Typhoon-hit Panay residents still staying in danger zones

By: - Correspondent / @nestorburgosINQ
/ 05:25 PM January 08, 2020

FILE PHOTO: SCENE on the shore of an island village in Capiz province just days after Supertyphoon “Yolanda” (international name: Haiyan), packing winds of up to 300 kilometers per hour, struck the area in November 2013. MARICAR CINCO/INQUIRER SOUTHERN LUZON

ILOILO CITY –– Many residents worst hit by Typhoon “Yolanda,” who were living in danger or no-build zones on Panay Island six years ago, have not been relocated or returned to their former dwellings due mainly to lack of livelihood.

Roberto Nuñez, director of the Office of Civil Defense in Western Visayas, said many of those worst hit by Typhoon “Ursula” on December 25 were also those badly affected by Yolanda, which traversed a similar path across the Visayas.


In a special session of the Regional Disaster Risk Reduction and Management Council on Tuesday, Nuñez stressed the need to permanently relocate those most vulnerable to perennial floods and other danger zones.

“We should not wait for another (typhoon) Ursula or Frank. We have to focus on our response on all the things that we need to do rather than going back to the same areas,” he said.


He said many residents supposed to have been relocated have gone back to their former homes due to inadequate relocation areas.

“(The relocation sites) should be complete. Aside from the housing units, there should be a school, a church (or place of worship) and alternative livelihood,” he told the INQUIRER.

A government relocation site in Jumaguicjic Ville in Roxas City in Capiz is about 12 kilometers from the city center.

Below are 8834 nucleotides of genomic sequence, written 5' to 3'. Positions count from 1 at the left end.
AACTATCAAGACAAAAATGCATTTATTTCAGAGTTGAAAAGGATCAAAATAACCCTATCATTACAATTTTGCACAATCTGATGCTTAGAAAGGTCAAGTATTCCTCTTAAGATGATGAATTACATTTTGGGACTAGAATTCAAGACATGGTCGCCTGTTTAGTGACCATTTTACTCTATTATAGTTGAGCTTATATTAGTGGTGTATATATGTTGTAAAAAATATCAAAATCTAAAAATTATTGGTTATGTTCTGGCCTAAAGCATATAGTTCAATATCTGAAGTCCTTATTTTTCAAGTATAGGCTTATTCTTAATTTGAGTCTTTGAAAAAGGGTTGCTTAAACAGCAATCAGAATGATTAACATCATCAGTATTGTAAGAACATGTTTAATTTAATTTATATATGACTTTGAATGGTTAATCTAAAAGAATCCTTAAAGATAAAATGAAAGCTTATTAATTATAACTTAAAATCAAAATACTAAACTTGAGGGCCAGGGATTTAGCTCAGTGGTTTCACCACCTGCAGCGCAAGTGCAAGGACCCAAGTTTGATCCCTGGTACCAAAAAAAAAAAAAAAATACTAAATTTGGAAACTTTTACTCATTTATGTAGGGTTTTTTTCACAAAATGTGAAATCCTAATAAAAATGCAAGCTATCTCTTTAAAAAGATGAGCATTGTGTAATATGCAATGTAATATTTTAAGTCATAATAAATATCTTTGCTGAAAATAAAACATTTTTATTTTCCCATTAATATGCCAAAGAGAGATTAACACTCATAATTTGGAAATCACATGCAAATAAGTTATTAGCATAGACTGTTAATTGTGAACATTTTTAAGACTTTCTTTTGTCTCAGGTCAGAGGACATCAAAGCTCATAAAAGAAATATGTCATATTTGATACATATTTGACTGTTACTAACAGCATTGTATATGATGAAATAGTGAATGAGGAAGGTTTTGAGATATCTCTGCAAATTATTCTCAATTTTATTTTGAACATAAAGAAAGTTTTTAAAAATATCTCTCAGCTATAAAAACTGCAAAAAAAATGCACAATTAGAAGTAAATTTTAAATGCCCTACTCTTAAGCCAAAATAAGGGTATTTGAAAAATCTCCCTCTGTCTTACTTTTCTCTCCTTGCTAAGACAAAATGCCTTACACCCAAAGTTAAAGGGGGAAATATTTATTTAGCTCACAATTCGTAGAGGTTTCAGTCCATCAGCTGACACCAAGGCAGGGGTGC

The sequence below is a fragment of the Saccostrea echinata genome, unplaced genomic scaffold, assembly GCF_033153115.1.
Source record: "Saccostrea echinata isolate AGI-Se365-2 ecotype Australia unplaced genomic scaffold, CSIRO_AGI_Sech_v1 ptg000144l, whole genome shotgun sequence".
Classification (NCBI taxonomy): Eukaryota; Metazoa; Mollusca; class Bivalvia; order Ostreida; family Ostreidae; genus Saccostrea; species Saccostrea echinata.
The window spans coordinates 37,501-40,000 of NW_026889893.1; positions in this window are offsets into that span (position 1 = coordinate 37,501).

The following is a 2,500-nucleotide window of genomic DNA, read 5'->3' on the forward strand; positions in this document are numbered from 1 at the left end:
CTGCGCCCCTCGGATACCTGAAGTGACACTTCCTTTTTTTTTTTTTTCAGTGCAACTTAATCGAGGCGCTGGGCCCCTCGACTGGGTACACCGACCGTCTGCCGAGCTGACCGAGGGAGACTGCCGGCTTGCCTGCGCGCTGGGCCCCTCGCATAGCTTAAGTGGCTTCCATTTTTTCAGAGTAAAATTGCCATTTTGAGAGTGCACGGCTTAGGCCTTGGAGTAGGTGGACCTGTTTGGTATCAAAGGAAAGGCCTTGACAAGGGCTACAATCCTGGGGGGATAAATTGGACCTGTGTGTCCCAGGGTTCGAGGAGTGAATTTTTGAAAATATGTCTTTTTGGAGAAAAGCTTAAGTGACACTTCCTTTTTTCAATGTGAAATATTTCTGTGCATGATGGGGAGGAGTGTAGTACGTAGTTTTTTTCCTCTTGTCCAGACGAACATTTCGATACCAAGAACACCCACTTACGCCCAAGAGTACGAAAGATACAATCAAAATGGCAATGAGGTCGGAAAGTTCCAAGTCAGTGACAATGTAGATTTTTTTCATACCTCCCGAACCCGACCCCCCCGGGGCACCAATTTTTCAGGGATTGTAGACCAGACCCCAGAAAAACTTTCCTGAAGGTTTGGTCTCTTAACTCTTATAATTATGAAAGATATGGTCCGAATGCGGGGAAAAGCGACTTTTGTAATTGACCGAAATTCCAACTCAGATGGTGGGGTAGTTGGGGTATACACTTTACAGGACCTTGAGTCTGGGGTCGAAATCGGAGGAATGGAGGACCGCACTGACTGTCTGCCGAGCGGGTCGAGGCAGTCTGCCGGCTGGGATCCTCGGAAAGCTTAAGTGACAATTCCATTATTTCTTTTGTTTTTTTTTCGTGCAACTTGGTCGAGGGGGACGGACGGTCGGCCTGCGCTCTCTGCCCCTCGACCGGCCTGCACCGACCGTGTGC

Many residents relocated from the coastal village of Culasi in the city complained of the lack of livelihood in the area with some having to spend P100 daily in transportation to go back to Culasi to fish.

Many of those relocated have left or rarely stay in the relocation site, but instead returned to their previous villages, where they put makeshift houses to be near their livelihood sources.

Some stay for a few days or weeks after their unit was turned over and then return to their village where they have work or find other forms of income.

“What will you do with a house but with nothing to eat?” Doris Orsal, who relocated to the village in September 2018, asked.


Nuñez said there was also a need to speed up the completion and putting up of regional and provincial evacuation centers.

Ursula, considered the worst to hit Panay Island since the 2013 Supertyphoon Yolanda, left 29 persons dead in Western Visayas.

The typhoon displaced 55,091 families with 228,994 persons, according to the RDRRMC.

It also destroyed 29,576 houses and damaged 196,692 others.

As of January 7, 932 families or 3,918 individuals were still in evacuation centers.

Others left homeless were staying in other houses or have returned to homes that need repairs.

Nuñez said the damage to Panay Island alone could reach billions of pesos.

The Department of Agriculture reported that damage to agriculture reached P1.38 billion, with rice and fisheries the worst-hit, especially in the provinces of Capiz, Aklan, and Iloilo.

Edited by LZB

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TAGS: disaster, Livelihood, no-build zones, Panay Island, relocation, Typhoon Ursula , Typhoon Yolanda
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